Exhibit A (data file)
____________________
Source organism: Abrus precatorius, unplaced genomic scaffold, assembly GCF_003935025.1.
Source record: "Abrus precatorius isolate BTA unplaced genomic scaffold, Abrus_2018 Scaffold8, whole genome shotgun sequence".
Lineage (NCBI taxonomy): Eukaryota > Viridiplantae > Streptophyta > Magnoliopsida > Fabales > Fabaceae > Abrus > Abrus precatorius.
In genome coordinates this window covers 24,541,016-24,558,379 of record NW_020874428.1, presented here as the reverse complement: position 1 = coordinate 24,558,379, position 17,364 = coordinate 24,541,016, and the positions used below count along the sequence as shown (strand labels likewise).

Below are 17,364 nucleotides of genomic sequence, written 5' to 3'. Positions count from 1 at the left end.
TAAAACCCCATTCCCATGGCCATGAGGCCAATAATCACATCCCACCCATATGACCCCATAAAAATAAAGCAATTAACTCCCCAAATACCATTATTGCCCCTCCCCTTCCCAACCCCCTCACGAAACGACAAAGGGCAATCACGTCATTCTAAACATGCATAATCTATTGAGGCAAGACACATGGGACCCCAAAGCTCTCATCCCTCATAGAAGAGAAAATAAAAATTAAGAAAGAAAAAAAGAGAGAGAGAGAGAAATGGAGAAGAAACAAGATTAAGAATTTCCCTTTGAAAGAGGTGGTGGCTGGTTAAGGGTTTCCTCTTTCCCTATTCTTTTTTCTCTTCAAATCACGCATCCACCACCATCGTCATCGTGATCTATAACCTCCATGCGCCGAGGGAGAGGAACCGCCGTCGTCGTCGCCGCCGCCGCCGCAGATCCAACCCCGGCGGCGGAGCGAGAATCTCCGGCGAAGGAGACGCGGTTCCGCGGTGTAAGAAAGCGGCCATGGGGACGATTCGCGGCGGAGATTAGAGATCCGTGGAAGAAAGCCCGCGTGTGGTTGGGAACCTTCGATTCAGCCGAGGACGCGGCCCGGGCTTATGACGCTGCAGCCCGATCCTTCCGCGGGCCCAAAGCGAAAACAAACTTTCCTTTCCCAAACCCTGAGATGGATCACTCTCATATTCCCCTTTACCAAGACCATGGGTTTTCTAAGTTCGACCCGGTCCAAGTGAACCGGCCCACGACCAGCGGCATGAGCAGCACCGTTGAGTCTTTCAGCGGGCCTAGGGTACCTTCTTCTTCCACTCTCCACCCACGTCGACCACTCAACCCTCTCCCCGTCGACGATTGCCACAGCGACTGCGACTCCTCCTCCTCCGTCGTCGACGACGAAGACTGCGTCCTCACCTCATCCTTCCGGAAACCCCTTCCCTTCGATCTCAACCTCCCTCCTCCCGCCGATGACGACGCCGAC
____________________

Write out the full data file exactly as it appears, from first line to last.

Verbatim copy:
Source organism: Abrus precatorius, unplaced genomic scaffold, assembly GCF_003935025.1.
Source record: "Abrus precatorius isolate BTA unplaced genomic scaffold, Abrus_2018 Scaffold8, whole genome shotgun sequence".
Lineage (NCBI taxonomy): Eukaryota > Viridiplantae > Streptophyta > Magnoliopsida > Fabales > Fabaceae > Abrus > Abrus precatorius.
In genome coordinates this window covers 24,541,016-24,558,379 of record NW_020874428.1, presented here as the reverse complement: position 1 = coordinate 24,558,379, position 17,364 = coordinate 24,541,016, and the positions used below count along the sequence as shown (strand labels likewise).

Below are 17,364 nucleotides of genomic sequence, written 5' to 3'. Positions count from 1 at the left end.
TAAAACCCCATTCCCATGGCCATGAGGCCAATAATCACATCCCACCCATATGACCCCATAAAAATAAAGCAATTAACTCCCCAAATACCATTATTGCCCCTCCCCTTCCCAACCCCCTCACGAAACGACAAAGGGCAATCACGTCATTCTAAACATGCATAATCTATTGAGGCAAGACACATGGGACCCCAAAGCTCTCATCCCTCATAGAAGAGAAAATAAAAATTAAGAAAGAAAAAAAGAGAGAGAGAGAGAAATGGAGAAGAAACAAGATTAAGAATTTCCCTTTGAAAGAGGTGGTGGCTGGTTAAGGGTTTCCTCTTTCCCTATTCTTTTTTCTCTTCAAATCACGCATCCACCACCATCGTCATCGTGATCTATAACCTCCATGCGCCGAGGGAGAGGAACCGCCGTCGTCGTCGCCGCCGCCGCCGCAGATCCAACCCCGGCGGCGGAGCGAGAATCTCCGGCGAAGGAGACGCGGTTCCGCGGTGTAAGAAAGCGGCCATGGGGACGATTCGCGGCGGAGATTAGAGATCCGTGGAAGAAAGCCCGCGTGTGGTTGGGAACCTTCGATTCAGCCGAGGACGCGGCCCGGGCTTATGACGCTGCAGCCCGATCCTTCCGCGGGCCCAAAGCGAAAACAAACTTTCCTTTCCCAAACCCTGAGATGGATCACTCTCATATTCCCCTTTACCAAGACCATGGGTTTTCTAAGTTCGACCCGGTCCAAGTGAACCGGCCCACGACCAGCGGCATGAGCAGCACCGTTGAGTCTTTCAGCGGGCCTAGGGTACCTTCTTCTTCCACTCTCCACCCACGTCGACCACTCAACCCTCTCCCCGTCGACGATTGCCACAGCGACTGCGACTCCTCCTCCTCCGTCGTCGACGACGAAGACTGCGTCCTCACCTCATCCTTCCGGAAACCCCTTCCCTTCGATCTCAACCTCCCTCCTCCCGCCGATGACGACGCCGAC